sifted into the happiness."
how they ran away, and
The next morning, Sara was draft-
ed into the army.
"But after we got married, we
"We were stationed in an empty
Sara and Zvi Novoplansky during
lived in Ein Karem, which was an
Arabic villa on Hdchalutz (Pioneer)
the early years of the state.
abandoned Arab village. In the
Street, five houses away from where
basement, I found baby strollers
we are sitting right now Then, it was
and torn embroidered dresses. I felt
the end of the world.
It was 1950.
"We had to guard the area, watching through firing
"Twenty-five years later, I went to an Arab village to
holes as the Arab Legion took out their shells, loaded
and fired. Snipers were shooting.constandy. Although I order kitchen cabinets. I met a refugee from Ein
Karem. I told him I used to live there, and I felt awful.
didn't fight in the front with the men, I had a gun and
I don't feel like a criminal, this is the reality. But it
sometimes I used it."
A 'FORMATIVE EXPERIENCE'
She continues: "Some despaired and feared we
The day after her visitor left, Sara calls.
would all be slaughtered. I believed we would win, but
Sara Novoplansky was one of the few women attend-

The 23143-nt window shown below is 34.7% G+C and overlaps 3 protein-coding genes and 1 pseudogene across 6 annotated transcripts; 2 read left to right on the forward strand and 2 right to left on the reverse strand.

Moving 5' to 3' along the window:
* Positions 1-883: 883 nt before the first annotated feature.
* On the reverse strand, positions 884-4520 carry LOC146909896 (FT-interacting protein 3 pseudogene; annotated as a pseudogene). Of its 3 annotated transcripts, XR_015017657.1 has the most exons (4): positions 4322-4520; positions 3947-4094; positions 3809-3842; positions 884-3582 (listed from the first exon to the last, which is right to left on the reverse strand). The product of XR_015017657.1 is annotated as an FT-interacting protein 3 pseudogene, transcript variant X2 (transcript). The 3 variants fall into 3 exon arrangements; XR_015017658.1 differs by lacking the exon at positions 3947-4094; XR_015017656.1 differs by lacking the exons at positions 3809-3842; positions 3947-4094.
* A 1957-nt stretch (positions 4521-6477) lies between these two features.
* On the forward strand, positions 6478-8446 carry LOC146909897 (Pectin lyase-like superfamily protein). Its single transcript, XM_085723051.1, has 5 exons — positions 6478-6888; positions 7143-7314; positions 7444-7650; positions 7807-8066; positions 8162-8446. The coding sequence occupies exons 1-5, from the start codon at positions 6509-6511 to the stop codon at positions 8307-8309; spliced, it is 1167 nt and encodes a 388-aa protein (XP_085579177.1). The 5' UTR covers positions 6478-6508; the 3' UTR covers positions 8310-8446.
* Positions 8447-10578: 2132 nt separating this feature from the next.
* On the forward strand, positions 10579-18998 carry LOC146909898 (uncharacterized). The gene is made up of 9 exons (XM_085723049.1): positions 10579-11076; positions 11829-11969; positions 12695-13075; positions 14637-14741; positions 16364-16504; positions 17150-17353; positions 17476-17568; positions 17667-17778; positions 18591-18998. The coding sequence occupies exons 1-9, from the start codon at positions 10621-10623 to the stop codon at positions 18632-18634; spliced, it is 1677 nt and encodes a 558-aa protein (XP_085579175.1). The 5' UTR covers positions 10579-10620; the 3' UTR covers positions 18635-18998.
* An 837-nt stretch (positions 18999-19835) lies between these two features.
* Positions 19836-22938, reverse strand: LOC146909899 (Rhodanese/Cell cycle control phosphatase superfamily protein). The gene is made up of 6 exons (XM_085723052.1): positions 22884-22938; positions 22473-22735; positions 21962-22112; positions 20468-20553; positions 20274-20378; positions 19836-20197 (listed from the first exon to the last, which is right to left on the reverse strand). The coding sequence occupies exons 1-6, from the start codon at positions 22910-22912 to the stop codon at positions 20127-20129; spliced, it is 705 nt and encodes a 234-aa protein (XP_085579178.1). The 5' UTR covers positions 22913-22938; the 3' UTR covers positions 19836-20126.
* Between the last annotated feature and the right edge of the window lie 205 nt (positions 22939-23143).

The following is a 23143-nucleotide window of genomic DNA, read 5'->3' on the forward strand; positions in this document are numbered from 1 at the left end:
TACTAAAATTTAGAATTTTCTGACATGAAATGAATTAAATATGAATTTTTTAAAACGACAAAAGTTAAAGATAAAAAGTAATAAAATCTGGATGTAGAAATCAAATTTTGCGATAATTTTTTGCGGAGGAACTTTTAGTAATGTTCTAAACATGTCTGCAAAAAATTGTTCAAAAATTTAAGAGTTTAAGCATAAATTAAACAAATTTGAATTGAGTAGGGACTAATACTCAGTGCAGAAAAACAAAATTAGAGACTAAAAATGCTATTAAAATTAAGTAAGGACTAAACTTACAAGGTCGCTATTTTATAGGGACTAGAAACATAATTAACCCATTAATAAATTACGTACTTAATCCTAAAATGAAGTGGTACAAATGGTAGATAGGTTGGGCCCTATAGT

"I've been thinking a lot about what you asked," she
I knew we would pay a heavy price. Some days, we
ing Bar-On's seminar. Israeli-born, she started military
"about why the War of Independence was such a
had more than 200 casualties.
training at 14 and joined the Haganah at 20 — just in
moment of our lives. This is my answer:
time for the war.
in what \ ve did, there was innocence,
In 1949, she met her husband, Zvi, now 79. Zvi lost
an immense fraternity and comradeship. We really felt
when it was over, my knees started trembling."
his family in Poland, fought there as a partisan, then
like there was this crack in history that we managed to
Zvi enters the room. "Did you reach Jerusalem yet?"
joined the Israeli army and was wounded during bat-
enter for the first time in 2,000 years. We felt it was a
he asks teasingly. -.
tles in the southern part of the country.
huge mission, and we are lucky we took part in it." ❑
"Shush, Zvi, don't disturb us." she snipes back.